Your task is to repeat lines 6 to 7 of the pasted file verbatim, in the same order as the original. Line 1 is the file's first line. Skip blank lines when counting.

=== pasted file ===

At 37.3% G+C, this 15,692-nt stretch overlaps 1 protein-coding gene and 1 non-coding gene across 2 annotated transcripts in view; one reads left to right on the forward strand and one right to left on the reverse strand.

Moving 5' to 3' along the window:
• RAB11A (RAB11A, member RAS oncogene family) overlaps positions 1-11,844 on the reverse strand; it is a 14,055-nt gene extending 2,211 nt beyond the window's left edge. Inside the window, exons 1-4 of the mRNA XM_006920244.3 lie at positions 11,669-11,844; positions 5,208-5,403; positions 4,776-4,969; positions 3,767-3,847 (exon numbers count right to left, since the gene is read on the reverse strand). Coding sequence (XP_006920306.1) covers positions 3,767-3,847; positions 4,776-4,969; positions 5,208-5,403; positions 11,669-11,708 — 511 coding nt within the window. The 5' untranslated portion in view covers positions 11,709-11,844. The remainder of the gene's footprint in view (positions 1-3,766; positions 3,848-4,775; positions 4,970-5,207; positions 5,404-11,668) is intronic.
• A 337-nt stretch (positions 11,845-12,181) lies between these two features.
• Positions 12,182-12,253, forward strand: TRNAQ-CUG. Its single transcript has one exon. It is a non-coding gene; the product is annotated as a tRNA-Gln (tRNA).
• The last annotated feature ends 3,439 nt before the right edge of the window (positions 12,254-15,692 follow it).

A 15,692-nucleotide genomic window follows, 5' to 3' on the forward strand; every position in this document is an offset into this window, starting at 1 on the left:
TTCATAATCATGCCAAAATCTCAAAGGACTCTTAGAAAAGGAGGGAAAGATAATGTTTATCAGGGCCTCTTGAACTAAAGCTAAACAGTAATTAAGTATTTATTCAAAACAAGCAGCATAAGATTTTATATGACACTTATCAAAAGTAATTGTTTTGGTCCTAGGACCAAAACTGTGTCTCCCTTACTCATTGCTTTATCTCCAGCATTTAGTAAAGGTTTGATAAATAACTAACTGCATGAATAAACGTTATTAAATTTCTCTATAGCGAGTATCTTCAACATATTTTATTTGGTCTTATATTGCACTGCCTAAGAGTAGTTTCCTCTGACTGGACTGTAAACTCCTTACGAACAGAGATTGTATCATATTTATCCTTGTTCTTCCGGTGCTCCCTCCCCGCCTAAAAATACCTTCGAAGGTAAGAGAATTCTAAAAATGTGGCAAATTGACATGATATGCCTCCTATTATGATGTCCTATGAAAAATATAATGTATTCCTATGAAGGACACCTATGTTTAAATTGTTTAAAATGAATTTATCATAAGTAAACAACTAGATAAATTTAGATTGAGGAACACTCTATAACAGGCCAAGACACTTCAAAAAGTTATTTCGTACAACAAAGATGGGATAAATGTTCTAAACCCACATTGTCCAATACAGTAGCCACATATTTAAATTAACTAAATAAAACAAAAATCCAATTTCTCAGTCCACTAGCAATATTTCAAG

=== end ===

• The last annotated feature ends 3,439 nt before the right edge of the window (positions 12,254-15,692 follow it).

A 15,692-nucleotide genomic window follows, 5' to 3' on the forward strand; every position in this document is an offset into this window, starting at 1 on the left: